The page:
Wisconsin Titer Testing
Some Wisconsin employers require antibody testing, also known as titer testing, as part of their pre-employment screening process. Existing employees may also be tested periodically as part of the process to ensure safety in the workplace, especially for industries such as healthcare or education. Titer testing is the first step to determining if someone is immune to certain diseases, such as varicella (Chickenpox), hepatitis A, hepatitis B, hepatitis C, measles, mumps, rubella, or COVID-19. If the antibody test indicates that an individual is not immune, Health Street can also provide services for vaccines and immunizations.
To register online for a titer test in Wisconsin, simply click the “Register Now” button below. To schedule via phone or to contact us with questions regarding your antibody testing services, please reach us at (888) 378-2499.
Frequently Asked Questions
What do titer tests test for?
Wisconsin titer tests are used to measure the number of antibodies against a variety of infectious pathogens, including hepatitis B, measles, and varicella-zoster (chickenpox), produced by the body from prior vaccination or infection.
Why are antibody tests (titer tests) important?
Wisconsin’s antibody tests are a vital tool that provides insight into individual levels of immunity against various infectious diseases such as measles. Titer test results can also be used to determine if certain vaccinations are necessary.
What is an antibody titer score?
To produce an antibody titer score, a person’s serum is diluted and then retested for antibodies. If antibodies can still be detected, then the serum is diluted and then tested again. This process is repeated until the person’s serum has been diluted as much as possible, but the presence of antibodies can still be detected.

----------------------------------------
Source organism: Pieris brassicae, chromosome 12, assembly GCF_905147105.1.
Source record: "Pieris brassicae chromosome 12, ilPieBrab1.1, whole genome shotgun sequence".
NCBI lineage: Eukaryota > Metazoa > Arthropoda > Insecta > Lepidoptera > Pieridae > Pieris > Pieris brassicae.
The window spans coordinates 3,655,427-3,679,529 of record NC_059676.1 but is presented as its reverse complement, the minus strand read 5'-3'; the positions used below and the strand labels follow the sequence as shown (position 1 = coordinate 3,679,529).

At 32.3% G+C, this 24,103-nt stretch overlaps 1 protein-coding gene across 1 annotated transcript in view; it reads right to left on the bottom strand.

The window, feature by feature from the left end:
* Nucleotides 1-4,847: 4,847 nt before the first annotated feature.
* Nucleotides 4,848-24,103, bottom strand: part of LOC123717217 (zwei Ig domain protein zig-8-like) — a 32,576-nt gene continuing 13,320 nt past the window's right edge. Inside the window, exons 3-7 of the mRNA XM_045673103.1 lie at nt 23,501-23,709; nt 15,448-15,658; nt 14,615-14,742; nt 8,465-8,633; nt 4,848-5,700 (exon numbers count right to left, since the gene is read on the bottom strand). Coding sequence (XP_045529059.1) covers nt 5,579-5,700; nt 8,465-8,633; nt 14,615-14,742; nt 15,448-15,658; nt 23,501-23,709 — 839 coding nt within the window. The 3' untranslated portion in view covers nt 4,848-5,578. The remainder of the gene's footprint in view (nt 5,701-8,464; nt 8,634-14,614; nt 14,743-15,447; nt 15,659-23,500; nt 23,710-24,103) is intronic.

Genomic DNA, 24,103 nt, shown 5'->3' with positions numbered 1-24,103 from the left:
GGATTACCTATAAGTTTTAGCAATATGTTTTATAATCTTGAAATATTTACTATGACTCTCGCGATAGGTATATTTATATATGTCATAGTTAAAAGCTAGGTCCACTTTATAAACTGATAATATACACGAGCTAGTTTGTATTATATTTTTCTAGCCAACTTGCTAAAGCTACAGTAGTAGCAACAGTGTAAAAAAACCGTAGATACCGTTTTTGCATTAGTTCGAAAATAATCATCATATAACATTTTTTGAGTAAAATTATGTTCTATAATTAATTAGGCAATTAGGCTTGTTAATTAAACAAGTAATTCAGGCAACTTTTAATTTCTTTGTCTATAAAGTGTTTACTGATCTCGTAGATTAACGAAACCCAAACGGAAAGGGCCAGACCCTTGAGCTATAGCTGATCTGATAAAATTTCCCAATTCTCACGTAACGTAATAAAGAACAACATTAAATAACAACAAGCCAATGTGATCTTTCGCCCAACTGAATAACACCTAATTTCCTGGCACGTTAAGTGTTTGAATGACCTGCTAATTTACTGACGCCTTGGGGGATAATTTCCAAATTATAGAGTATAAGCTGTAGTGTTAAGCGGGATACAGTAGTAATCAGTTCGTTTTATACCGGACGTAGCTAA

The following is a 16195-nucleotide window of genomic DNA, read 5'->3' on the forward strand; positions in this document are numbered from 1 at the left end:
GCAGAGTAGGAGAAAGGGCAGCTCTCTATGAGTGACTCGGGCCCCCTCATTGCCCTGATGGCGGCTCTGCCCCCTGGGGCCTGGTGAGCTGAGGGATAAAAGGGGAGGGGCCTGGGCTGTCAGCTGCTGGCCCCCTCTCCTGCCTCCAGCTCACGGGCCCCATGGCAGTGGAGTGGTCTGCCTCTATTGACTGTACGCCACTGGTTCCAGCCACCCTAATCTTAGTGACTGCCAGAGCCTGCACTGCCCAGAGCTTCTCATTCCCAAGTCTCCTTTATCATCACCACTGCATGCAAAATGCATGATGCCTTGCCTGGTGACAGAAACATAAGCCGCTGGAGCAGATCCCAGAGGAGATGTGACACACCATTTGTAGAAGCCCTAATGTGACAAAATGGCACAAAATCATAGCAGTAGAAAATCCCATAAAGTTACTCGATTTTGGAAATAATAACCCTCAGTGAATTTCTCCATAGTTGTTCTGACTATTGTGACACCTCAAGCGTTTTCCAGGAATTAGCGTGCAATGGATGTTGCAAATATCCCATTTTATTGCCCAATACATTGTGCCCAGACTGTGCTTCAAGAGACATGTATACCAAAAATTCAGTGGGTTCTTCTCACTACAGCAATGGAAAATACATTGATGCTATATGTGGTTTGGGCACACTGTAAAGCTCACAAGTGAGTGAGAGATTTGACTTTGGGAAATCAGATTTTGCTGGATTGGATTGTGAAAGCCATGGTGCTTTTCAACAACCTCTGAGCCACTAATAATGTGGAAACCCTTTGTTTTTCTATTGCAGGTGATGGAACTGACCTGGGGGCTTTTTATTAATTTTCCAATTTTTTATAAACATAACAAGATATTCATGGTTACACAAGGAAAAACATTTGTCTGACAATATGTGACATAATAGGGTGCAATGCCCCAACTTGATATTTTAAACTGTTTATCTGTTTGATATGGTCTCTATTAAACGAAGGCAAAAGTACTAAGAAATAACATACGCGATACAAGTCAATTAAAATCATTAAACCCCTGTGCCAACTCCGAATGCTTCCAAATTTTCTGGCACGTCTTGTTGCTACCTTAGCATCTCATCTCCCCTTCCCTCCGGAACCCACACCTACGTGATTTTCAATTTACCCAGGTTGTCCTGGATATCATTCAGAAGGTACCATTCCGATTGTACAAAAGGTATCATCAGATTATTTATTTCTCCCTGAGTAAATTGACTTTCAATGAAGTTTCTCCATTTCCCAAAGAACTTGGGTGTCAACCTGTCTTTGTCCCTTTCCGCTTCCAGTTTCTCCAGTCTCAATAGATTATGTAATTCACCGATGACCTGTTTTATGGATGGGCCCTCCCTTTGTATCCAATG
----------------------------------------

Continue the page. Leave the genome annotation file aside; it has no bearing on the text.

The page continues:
What does a positive titer test mean?
If titer test results show that a person is positive, this may indicate that the individual has previously been infected with the disease or vaccinated against it. The individual may be presumed to have immunity against that specific disease, and vaccination may not be required at this time.
Wisconsin Antibody Testing Regulation
When a Wisconsin antibody test comes back positive, it means that enough antibodies were produced by a previous infection or vaccination and have been detected in a blood sample to declare a person “immune” against a specific infectious pathogen, such as measles, mumps, and hepatitis B. There are no Wisconsin titer test regulations. Under current state law, Wisconsin antibody tests are not mandated for general residents.
However, certain industry employees should remain mindful of the immunization requirements they may face. Typically, those who face immunization requirements are those who work around a high-risk population, including those part of the healthcare industry. In some cases, Wisconsin antibody tests can be used to demonstrate immunity against diseases that would require vaccination, so be sure to consult with employers and workplace policies.
As the country continues to navigate the COVID-19 pandemic, it’s important to also keep up with related local regulations and laws that may impact your current employment situation. As with general immunization requirements, be sure to understand current workplace policy to understand if Wisconsin titer testing can be used to demonstrate immunity.
Wisconsin Antibody Industry Regulations
While there are no state laws or Wisconsin antibody test regulations for residents, certain employees in the state still face immunization requirements in the workplace. Under Wisconsin Adm. Code § 124.07, hospitals are required to implement and maintain an employee health program that ensures immunization against rubella for certain employees.
Under this state code, hospital employees who have direct contact with rubella, pediatric, or childbearing female patients are required to maintain documentation of immunization against rubella. A Wisconsin hospital that faces this rubella immunization mandate includes but is not limited to institutions such as children’s hospitals, psychiatric hospitals, and maternity facilities.
In addition to previous rubella vaccination records, proof of a positive Wisconsin titer test can be used to demonstrate immunity against rubella. While not immediately related to employment, it’s important to also note that many university students, including medical students, are commonly required to comply with Wisconsin antibody test regulations or vaccination requirements for enrollment.